From Meteorology to Mitigation: Understanding Global Warming

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Welcome to METEO 469!

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Quick Facts about METEO 469

Picture of the cover of the book Dire Predictions (2nd Edition) by Michael Mann and Lee R. Kump
  • Instructor - Danny Brouillette
  • Course Author - Michael Mann, Professor of Meteorology (with a joint appointment in the Department of Geosciences) and Director, Earth System Science Center
  • Overview - METEO 469 is a required course for the Bachelor of Arts in Energy Sustainability and Policy online degree program, geared towards students who are able to study only part-time and at a distance. This course provides an introduction to global warming and climate change, covering the basic science, projected impacts, and approaches to mitigation. Watch this introduction video by the course author, Michael Mann:

METEO 469 - Part 4: ESP Program Fit (1:56)

Video: Meteo 469 - Part 4: ESP Program Fit
Click here for a transcript of Meteo 469 - Part 4: ESP Program Fit

PRESENTER: I think that this course fits into the major, energy and sustainability of policy, in a very vital way. I mean, climate change, in a sense, is sort of the 800-pound gorilla when it comes to the future energy policy. We need to take into account the fact that there are impacts, and there will continue to be impacts, that will grow in magnitude if we continue on our course of deriving energy from fossil fuel burning.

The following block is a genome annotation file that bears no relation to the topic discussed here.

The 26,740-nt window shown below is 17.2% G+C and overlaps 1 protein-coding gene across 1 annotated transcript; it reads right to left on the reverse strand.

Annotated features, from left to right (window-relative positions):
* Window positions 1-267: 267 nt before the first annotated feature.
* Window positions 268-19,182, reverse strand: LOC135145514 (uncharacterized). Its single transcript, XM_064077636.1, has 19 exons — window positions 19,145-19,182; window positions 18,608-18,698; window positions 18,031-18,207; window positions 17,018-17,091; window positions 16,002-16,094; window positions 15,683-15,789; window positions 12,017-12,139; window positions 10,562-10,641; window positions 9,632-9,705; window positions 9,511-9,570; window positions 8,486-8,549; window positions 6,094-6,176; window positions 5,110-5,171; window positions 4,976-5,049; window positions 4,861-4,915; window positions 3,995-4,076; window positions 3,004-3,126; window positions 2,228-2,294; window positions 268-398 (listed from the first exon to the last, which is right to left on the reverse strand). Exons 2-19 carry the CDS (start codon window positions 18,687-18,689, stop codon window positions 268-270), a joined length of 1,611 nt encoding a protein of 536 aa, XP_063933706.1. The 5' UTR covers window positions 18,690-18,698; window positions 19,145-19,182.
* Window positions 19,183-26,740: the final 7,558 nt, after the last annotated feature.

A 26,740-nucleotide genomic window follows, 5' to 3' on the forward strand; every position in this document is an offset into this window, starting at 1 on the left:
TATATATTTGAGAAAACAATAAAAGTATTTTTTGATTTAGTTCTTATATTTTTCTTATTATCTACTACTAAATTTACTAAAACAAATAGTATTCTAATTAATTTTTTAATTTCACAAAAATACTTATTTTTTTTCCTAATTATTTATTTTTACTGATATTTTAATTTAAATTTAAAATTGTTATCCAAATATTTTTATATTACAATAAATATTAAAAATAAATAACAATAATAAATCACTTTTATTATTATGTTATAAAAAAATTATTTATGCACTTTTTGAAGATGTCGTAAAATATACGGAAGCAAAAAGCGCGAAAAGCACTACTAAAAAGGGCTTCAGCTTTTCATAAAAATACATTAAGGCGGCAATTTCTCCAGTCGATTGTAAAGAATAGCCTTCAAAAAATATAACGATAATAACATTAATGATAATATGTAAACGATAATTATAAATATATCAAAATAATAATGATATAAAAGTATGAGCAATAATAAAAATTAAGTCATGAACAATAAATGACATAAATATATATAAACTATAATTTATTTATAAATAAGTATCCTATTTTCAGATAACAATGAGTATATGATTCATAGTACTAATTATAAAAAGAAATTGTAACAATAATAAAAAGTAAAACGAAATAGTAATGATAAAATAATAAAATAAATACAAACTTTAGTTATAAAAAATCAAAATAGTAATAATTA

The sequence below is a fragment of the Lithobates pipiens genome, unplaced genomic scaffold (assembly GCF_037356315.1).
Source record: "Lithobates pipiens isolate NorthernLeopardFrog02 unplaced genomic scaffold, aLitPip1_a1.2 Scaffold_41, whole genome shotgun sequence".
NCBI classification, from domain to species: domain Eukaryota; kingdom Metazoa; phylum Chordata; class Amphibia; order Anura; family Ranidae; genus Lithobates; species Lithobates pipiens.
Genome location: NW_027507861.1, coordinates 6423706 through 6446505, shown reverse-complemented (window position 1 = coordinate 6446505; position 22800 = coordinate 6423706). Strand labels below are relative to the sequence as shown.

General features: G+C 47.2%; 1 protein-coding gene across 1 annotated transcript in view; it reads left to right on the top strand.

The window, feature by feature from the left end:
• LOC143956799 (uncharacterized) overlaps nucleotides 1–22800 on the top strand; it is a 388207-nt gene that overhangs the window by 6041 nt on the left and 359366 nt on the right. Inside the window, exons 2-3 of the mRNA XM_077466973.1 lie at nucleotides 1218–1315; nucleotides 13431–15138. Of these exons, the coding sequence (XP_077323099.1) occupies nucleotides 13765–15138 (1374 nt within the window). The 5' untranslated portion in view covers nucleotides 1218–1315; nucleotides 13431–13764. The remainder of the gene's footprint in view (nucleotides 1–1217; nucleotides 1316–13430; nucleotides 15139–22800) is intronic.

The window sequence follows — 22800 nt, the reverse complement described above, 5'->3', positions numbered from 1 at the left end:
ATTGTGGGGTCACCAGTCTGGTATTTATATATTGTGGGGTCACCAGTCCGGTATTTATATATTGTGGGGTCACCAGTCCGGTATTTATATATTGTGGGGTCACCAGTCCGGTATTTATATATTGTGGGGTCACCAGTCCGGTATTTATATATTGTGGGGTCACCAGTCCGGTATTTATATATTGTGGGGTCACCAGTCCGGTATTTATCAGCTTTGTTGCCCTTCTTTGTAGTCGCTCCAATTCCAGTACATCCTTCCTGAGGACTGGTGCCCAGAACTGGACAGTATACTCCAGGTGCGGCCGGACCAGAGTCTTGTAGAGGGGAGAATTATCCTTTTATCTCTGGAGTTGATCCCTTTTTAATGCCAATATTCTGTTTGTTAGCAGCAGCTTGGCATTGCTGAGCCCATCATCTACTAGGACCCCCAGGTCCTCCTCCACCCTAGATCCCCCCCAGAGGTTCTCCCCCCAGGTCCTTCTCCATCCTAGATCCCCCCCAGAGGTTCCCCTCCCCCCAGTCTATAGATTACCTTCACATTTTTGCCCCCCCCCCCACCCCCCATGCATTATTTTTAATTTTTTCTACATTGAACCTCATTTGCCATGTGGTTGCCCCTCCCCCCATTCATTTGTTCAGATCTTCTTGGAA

Decision-making ultimately relies upon taking both costs and benefits into account, and with climate change, there are costs, and many of those costs lie in our future. And in order to make appropriate decisions about how we balance the benefits of the energy that we can get today relatively cheaply from burning fossil fuels with the cost to society and to our environment of our continued reliance on fossil fuel burning, to really take on that big question, we need to understand the basics of climate change.

What is it about? What's causing it? What are the impacts, and what are the likely costs of future climate change? And how do we take into account these costs and benefits in making actual decisions about our energy future? So, hopefully, by the time this course is done, we will have brought all of those things together in a way that students can now think about this problem in a way that they wouldn't have been able to before they took the course.

Credit: Dutton
  • Learning Environment - This website provides the primary instructional materials for the course. The Resources menu links to important supporting materials, while the Course Outline menu links to the course lessons. Canvas, Penn State's course management system, is used to support the delivery of this course as well, as it provides the primary communications and submission tools for the course.
  • Topics of Study - The content of this course is divided into 12 lessons. Each lesson will be completed in approximately 1 week. Lesson learning activities take the form of discussions, quizzes, and online climate simulations.
    • Lesson 1: Introduction to Climate and Climate Change
    • Lesson 2: Climate Observations, Part 1
    • Lesson 3: Climate Observations, Part 2
    • Lesson 4: Modeling of the Climate System
    • Lesson 5: Modeling of the Climate System (cont.); Comparing Models and Observations
    • Lesson 6: Carbon Emission Scenarios
    • Lesson 7: Projected Climate Changes, Part 1
    • Lesson 8: Projected Climate Changes, Part 2
    • Lesson 9: Climate Change Impacts
    • Lesson 10: Vulnerability and Adaptation to Climate Change
    • Lesson 11: Geoengineering
    • Lesson 12: Reducing Greenhouse Gas Emissions


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